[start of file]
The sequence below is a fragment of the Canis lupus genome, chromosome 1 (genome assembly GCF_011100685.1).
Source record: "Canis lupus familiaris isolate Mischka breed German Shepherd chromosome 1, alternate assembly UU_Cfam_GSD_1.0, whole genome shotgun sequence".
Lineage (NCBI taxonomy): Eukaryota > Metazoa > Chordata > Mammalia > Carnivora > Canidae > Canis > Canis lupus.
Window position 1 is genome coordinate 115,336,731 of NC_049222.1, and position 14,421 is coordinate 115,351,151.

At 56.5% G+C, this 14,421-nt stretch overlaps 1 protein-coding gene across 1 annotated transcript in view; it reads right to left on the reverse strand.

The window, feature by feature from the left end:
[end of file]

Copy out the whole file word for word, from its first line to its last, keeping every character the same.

The sequence below is a fragment of the Canis lupus genome, chromosome 1 (genome assembly GCF_011100685.1).
Source record: "Canis lupus familiaris isolate Mischka breed German Shepherd chromosome 1, alternate assembly UU_Cfam_GSD_1.0, whole genome shotgun sequence".
Lineage (NCBI taxonomy): Eukaryota > Metazoa > Chordata > Mammalia > Carnivora > Canidae > Canis > Canis lupus.
Window position 1 is genome coordinate 115,336,731 of NC_049222.1, and position 14,421 is coordinate 115,351,151.

At 56.5% G+C, this 14,421-nt stretch overlaps 1 protein-coding gene across 1 annotated transcript in view; it reads right to left on the reverse strand.

The window, feature by feature from the left end: